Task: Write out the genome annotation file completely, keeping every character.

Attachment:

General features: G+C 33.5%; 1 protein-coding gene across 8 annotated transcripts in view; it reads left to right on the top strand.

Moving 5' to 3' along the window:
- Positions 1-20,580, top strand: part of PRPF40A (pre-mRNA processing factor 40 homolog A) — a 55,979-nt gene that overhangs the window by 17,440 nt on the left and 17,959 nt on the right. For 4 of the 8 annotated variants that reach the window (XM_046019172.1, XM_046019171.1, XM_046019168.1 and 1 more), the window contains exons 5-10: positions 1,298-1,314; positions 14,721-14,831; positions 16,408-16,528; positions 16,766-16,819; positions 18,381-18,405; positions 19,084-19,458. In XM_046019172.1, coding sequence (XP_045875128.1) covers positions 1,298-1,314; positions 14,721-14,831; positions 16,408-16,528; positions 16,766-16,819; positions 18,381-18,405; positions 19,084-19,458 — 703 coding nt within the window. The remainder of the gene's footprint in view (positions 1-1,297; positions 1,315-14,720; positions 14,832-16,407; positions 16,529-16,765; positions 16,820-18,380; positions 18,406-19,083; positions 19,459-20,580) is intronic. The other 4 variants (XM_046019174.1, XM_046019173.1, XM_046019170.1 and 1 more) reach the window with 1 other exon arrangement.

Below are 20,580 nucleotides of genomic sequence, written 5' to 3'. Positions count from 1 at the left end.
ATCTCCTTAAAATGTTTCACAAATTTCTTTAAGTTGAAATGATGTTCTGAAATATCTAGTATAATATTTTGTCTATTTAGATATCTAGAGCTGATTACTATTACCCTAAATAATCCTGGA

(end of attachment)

General features: G+C 33.5%; 1 protein-coding gene across 8 annotated transcripts in view; it reads left to right on the top strand.

Moving 5' to 3' along the window:
- Positions 1-20,580, top strand: part of PRPF40A (pre-mRNA processing factor 40 homolog A) — a 55,979-nt gene that overhangs the window by 17,440 nt on the left and 17,959 nt on the right. For 4 of the 8 annotated variants that reach the window (XM_046019172.1, XM_046019171.1, XM_046019168.1 and 1 more), the window contains exons 5-10: positions 1,298-1,314; positions 14,721-14,831; positions 16,408-16,528; positions 16,766-16,819; positions 18,381-18,405; positions 19,084-19,458. In XM_046019172.1, coding sequence (XP_045875128.1) covers positions 1,298-1,314; positions 14,721-14,831; positions 16,408-16,528; positions 16,766-16,819; positions 18,381-18,405; positions 19,084-19,458 — 703 coding nt within the window. The remainder of the gene's footprint in view (positions 1-1,297; positions 1,315-14,720; positions 14,832-16,407; positions 16,529-16,765; positions 16,820-18,380; positions 18,406-19,083; positions 19,459-20,580) is intronic. The other 4 variants (XM_046019174.1, XM_046019173.1, XM_046019170.1 and 1 more) reach the window with 1 other exon arrangement.

Below are 20,580 nucleotides of genomic sequence, written 5' to 3'. Positions count from 1 at the left end.
ATCTCCTTAAAATGTTTCACAAATTTCTTTAAGTTGAAATGATGTTCTGAAATATCTAGTATAATATTTTGTCTATTTAGATATCTAGAGCTGATTACTATTACCCTAAATAATCCTGGA